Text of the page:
Wednesday, September 17, 2014
Inquirer Daily News


Lonnie Lynn, 71, known to hip-hop fans for his soulful, spoken-word poems on albums by his son, the rapper and actor Common, died Friday, Common said in an interview Monday in Los Angeles. He gave no further details.
In 2007, Erica Barker went to a Haddonfield cafe to attend the first exhibit of her paintings. The show was especially meaningful because, born without use of her arms, she had worked only with pencils and brushes held between her teeth.
Nancy Rose Marie Carolan, 63, of Overbrook Farms, an artist and entrepreneur who helped spark the revival of the Reading Terminal Market, died Wednesday, Sept. 10, at Penn Hospice at Rittenhouse of acute myeloid leukemia.
Charlene L. Bembenek, 62, of Mount Laurel, who retired in 2012 as a systems analyst at Lockheed Martin in King of Prussia, died of breast cancer Friday, Sept. 12, at home.
Thomas Hale Boggs Jr., 73, a son of congressional royalty, who evolved into a top-tier lobbyist and prolific Democratic fund-raiser and embodied what it meant to have Washington clout, died Monday at his Chevy Chase, Md., home. The cause of death has not been determined, but the family suspected a heart attack.
Mildred "Mickey" Friedman, 85, a curator with a sharp eye for emerging talent who mounted a landmark 1986 show at Minneapolis' Walker Art Center that brought international attention to architect Frank Gehry, died Sept. 3 in New York.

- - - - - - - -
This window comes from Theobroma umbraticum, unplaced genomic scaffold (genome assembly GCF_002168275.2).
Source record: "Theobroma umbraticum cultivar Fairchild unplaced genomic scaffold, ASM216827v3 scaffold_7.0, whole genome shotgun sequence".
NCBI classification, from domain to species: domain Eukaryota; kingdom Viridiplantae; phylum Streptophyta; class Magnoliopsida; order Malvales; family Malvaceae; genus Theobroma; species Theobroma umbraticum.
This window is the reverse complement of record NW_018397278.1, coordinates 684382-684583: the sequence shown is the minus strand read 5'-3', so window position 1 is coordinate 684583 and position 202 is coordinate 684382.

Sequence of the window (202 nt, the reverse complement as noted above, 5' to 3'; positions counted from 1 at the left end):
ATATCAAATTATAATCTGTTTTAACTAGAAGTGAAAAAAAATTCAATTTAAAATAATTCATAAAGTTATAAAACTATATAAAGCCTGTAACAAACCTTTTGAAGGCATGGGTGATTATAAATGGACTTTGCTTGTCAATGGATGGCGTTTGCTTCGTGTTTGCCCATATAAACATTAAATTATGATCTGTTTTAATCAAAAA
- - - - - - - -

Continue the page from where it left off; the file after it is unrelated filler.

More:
Denny Miller, 80, a noted UCLA basketball player in the 1950s, who dropped the sport to play the title role in the 1959 movie Tarzan the Ape Man and went on to appear in Wagon Train and other TV shows, died Sept. 9 at home in Las Vegas. The cause was ALS, said his wife, Nancy.
Dina Wind, 76, of Gladwyne, a sculptor and longtime patron of the arts in the United States and Israel, died Tuesday, Sept. 9, of ovarian cancer at Penn Hospice at Rittenhouse.
Carl A. Breitinger was up among some trees on one of his more memorable assignments as a photographer for the Philadelphia Bulletin.
Joe Sample, 75, an iconic pianist who cofounded the Crusaders and revolutionized jazz fusion in the 1960s and 1970s, died Friday morning in Houston. His family announced Mr. Sample's death on Facebook, without mentioning the cause. The pianist was hospitalized last year with pneumonia after suffering from ongoing health issues, including heart attacks in 1994 and 2009.
Tony Auth, 72, of Wynnewood, the Pulitzer Prize-winning cartoonist and mainstay of The Inquirer's editorial page for four decades before resigning in 2012 to become a digital artist, has died.
Magda Olivero, 104, an operatic soprano who was one of the last practitioners of the century-old tradition of dramatic verismo style, died Sept. 8 in Milan. The cause was not disclosed.
Ian Paisley, 88, a Protestant minister and political agitator in Northern Ireland whose incendiary rhetoric stoked anti-Catholic violence for decades and who made a stunning late-career reversal that thrust him to a power sharing leadership role, died Friday in Belfast. The death was announced by his wife, Eileen Paisley. He had a history of heart ailments.
A Pulitzer Prize-winner, he always encouraged and helped other young artists.
A memorial service will be held Saturday, Oct. 11, for Alan Crawford Jr., 88, an investment adviser, conservationist, and civic leader, who died Saturday, Aug. 23, at his home, Little Brook Farm in Devon.